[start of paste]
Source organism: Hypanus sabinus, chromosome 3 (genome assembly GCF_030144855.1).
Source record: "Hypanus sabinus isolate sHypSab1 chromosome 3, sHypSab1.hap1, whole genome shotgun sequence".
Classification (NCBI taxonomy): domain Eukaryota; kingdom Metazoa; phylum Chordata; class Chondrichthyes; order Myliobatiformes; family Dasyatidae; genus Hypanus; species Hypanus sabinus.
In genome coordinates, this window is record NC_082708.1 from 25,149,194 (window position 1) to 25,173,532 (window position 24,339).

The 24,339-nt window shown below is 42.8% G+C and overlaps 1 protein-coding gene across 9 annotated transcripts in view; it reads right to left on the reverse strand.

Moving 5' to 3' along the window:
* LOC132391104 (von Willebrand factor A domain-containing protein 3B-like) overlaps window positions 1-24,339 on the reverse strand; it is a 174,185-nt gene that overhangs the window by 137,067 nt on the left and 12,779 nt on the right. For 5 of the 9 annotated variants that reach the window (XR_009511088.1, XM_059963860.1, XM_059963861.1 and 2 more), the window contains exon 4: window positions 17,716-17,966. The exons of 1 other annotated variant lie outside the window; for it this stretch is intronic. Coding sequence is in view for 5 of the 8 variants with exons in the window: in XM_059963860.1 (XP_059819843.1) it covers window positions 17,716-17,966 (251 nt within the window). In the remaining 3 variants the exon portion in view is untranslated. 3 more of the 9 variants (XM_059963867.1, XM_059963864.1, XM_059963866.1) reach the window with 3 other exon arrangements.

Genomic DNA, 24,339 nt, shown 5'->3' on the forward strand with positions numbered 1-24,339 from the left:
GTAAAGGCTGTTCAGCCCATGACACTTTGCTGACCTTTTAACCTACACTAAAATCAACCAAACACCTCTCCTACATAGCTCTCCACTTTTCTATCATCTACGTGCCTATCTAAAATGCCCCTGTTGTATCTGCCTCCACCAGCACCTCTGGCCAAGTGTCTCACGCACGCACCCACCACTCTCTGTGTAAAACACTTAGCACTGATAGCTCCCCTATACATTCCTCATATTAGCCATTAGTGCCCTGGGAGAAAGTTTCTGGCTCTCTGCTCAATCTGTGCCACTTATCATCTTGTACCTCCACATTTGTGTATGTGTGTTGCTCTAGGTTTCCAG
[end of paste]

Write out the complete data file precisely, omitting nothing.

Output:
Source organism: Hypanus sabinus, chromosome 3 (genome assembly GCF_030144855.1).
Source record: "Hypanus sabinus isolate sHypSab1 chromosome 3, sHypSab1.hap1, whole genome shotgun sequence".
Classification (NCBI taxonomy): domain Eukaryota; kingdom Metazoa; phylum Chordata; class Chondrichthyes; order Myliobatiformes; family Dasyatidae; genus Hypanus; species Hypanus sabinus.
In genome coordinates, this window is record NC_082708.1 from 25,149,194 (window position 1) to 25,173,532 (window position 24,339).

The 24,339-nt window shown below is 42.8% G+C and overlaps 1 protein-coding gene across 9 annotated transcripts in view; it reads right to left on the reverse strand.

Moving 5' to 3' along the window:
* LOC132391104 (von Willebrand factor A domain-containing protein 3B-like) overlaps window positions 1-24,339 on the reverse strand; it is a 174,185-nt gene that overhangs the window by 137,067 nt on the left and 12,779 nt on the right. For 5 of the 9 annotated variants that reach the window (XR_009511088.1, XM_059963860.1, XM_059963861.1 and 2 more), the window contains exon 4: window positions 17,716-17,966. The exons of 1 other annotated variant lie outside the window; for it this stretch is intronic. Coding sequence is in view for 5 of the 8 variants with exons in the window: in XM_059963860.1 (XP_059819843.1) it covers window positions 17,716-17,966 (251 nt within the window). In the remaining 3 variants the exon portion in view is untranslated. 3 more of the 9 variants (XM_059963867.1, XM_059963864.1, XM_059963866.1) reach the window with 3 other exon arrangements.

Genomic DNA, 24,339 nt, shown 5'->3' on the forward strand with positions numbered 1-24,339 from the left:
GTAAAGGCTGTTCAGCCCATGACACTTTGCTGACCTTTTAACCTACACTAAAATCAACCAAACACCTCTCCTACATAGCTCTCCACTTTTCTATCATCTACGTGCCTATCTAAAATGCCCCTGTTGTATCTGCCTCCACCAGCACCTCTGGCCAAGTGTCTCACGCACGCACCCACCACTCTCTGTGTAAAACACTTAGCACTGATAGCTCCCCTATACATTCCTCATATTAGCCATTAGTGCCCTGGGAGAAAGTTTCTGGCTCTCTGCTCAATCTGTGCCACTTATCATCTTGTACCTCCACATTTGTGTATGTGTGTTGCTCTAGGTTTCCAG